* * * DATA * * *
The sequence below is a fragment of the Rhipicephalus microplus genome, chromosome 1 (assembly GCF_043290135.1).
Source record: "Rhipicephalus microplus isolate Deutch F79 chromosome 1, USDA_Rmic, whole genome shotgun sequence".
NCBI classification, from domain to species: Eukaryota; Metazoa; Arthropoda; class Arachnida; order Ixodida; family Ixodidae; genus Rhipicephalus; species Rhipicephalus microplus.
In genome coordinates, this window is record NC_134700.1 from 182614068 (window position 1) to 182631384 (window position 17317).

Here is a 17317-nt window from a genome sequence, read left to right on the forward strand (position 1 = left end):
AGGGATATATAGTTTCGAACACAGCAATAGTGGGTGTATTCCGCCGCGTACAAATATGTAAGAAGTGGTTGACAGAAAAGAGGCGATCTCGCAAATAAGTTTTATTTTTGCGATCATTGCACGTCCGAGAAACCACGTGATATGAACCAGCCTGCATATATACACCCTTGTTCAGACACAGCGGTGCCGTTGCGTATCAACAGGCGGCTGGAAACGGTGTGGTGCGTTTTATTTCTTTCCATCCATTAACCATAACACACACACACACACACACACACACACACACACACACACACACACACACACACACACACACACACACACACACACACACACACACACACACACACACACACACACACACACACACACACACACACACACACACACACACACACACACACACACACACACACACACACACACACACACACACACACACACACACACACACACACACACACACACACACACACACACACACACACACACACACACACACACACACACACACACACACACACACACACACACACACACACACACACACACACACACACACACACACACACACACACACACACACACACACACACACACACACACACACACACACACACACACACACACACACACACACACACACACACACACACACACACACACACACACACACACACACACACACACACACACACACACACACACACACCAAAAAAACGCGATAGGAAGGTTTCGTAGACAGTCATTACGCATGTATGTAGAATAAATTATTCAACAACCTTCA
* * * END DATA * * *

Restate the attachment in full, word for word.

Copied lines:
The sequence below is a fragment of the Rhipicephalus microplus genome, chromosome 1 (assembly GCF_043290135.1).
Source record: "Rhipicephalus microplus isolate Deutch F79 chromosome 1, USDA_Rmic, whole genome shotgun sequence".
NCBI classification, from domain to species: Eukaryota; Metazoa; Arthropoda; class Arachnida; order Ixodida; family Ixodidae; genus Rhipicephalus; species Rhipicephalus microplus.
In genome coordinates, this window is record NC_134700.1 from 182614068 (window position 1) to 182631384 (window position 17317).

Here is a 17317-nt window from a genome sequence, read left to right on the forward strand (position 1 = left end):
AGGGATATATAGTTTCGAACACAGCAATAGTGGGTGTATTCCGCCGCGTACAAATATGTAAGAAGTGGTTGACAGAAAAGAGGCGATCTCGCAAATAAGTTTTATTTTTGCGATCATTGCACGTCCGAGAAACCACGTGATATGAACCAGCCTGCATATATACACCCTTGTTCAGACACAGCGGTGCCGTTGCGTATCAACAGGCGGCTGGAAACGGTGTGGTGCGTTTTATTTCTTTCCATCCATTAACCATAACACACACACACACACACACACACACACACACACACACACACACACACACACACACACACACACACACACACACACACACACACACACACACACACACACACACACACACACACACACACACACACACACACACACACACACACACACACACACACACACACACACACACACACACACACACACACACACACACACACACACACACACACACACACACACACACACACACACACACACACACACACACACACACACACACACACACACACACACACACACACACACACACACACACACACACACACACACACACACACACACACACACACACACACACACACACACACACACACACACACACACACACACACACACACACACACACACACACACACACACACACACACACACACACACACACACACACACACACACACACACACACACACACACACACCAAAAAAACGCGATAGGAAGGTTTCGTAGACAGTCATTACGCATGTATGTAGAATAAATTATTCAACAACCTTCA